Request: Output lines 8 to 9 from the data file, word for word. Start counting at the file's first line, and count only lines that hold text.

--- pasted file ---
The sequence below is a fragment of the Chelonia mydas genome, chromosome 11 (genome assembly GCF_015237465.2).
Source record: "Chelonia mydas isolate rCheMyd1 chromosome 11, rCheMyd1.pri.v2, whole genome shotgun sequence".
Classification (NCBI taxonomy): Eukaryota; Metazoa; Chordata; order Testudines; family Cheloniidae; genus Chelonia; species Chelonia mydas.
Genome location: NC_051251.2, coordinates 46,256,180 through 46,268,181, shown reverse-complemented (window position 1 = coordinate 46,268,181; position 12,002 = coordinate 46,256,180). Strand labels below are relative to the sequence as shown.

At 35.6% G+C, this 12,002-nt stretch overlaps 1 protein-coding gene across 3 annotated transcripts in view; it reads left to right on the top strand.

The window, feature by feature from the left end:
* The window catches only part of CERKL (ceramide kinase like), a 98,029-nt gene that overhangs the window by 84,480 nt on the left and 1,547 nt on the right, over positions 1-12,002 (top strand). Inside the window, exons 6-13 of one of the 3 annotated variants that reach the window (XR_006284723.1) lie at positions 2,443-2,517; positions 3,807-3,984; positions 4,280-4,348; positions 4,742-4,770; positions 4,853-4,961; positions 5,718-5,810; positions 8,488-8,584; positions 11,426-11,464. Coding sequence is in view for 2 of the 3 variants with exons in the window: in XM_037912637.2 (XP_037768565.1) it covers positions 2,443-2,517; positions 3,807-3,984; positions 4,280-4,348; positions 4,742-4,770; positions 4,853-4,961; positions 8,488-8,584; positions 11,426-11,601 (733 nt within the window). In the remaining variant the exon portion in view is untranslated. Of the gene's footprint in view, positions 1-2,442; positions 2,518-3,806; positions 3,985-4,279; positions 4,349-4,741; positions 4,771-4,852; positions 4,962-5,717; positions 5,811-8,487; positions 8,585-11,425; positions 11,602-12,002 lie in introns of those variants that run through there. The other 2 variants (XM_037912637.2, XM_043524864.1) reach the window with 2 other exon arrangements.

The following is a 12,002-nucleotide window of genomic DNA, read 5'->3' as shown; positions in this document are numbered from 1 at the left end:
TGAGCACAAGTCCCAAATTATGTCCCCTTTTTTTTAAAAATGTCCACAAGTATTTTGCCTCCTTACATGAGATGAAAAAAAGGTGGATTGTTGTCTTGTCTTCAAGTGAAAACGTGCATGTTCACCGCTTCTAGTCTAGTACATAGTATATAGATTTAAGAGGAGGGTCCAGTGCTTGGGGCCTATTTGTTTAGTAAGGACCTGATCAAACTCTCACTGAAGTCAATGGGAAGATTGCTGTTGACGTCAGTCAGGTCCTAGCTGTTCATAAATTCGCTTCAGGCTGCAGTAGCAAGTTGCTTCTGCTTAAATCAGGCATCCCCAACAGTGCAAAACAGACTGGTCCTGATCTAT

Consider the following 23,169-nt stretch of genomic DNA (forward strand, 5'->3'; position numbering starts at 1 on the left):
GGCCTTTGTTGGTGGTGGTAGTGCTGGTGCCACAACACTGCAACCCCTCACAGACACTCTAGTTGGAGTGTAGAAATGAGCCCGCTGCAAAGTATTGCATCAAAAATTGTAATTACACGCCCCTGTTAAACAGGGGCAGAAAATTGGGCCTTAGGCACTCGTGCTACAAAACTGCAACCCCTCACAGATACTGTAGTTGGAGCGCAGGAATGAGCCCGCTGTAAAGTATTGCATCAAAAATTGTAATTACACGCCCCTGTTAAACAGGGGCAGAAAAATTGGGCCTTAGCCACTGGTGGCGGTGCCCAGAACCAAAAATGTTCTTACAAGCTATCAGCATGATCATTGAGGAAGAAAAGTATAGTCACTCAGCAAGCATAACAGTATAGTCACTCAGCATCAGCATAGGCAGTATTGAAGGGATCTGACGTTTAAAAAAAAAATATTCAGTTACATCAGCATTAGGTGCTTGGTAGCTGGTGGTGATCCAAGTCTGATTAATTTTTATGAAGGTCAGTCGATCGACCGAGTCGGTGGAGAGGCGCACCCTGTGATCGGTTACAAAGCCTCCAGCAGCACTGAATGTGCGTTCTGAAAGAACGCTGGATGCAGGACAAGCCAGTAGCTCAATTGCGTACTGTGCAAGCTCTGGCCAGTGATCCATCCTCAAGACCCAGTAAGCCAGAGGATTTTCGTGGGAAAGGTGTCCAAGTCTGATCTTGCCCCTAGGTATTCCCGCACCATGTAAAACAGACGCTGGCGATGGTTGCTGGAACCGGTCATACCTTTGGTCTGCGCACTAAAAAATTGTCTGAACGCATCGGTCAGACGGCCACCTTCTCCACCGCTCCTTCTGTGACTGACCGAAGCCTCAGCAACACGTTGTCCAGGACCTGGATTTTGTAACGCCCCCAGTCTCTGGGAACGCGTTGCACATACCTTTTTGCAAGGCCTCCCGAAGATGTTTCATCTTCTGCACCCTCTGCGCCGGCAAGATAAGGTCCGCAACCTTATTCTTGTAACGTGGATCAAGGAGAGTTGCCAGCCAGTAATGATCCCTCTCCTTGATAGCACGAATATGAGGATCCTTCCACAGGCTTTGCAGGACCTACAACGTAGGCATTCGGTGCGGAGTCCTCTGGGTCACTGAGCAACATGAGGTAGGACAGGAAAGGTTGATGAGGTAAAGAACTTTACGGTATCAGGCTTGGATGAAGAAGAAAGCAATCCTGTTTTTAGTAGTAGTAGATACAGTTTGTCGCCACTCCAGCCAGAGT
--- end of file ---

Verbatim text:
The following is a 12,002-nucleotide window of genomic DNA, read 5'->3' as shown; positions in this document are numbered from 1 at the left end:
TGAGCACAAGTCCCAAATTATGTCCCCTTTTTTTTAAAAATGTCCACAAGTATTTTGCCTCCTTACATGAGATGAAAAAAAGGTGGATTGTTGTCTTGTCTTCAAGTGAAAACGTGCATGTTCACCGCTTCTAGTCTAGTACATAGTATATAGATTTAAGAGGAGGGTCCAGTGCTTGGGGCCTATTTGTTTAGTAAGGACCTGATCAAACTCTCACTGAAGTCAATGGGAAGATTGCTGTTGACGTCAGTCAGGTCCTAGCTGTTCATAAATTCGCTTCAGGCTGCAGTAGCAAGTTGCTTCTGCTTAAATCAGGCATCCCCAACAGTGCAAAACAGACTGGTCCTGATCTAT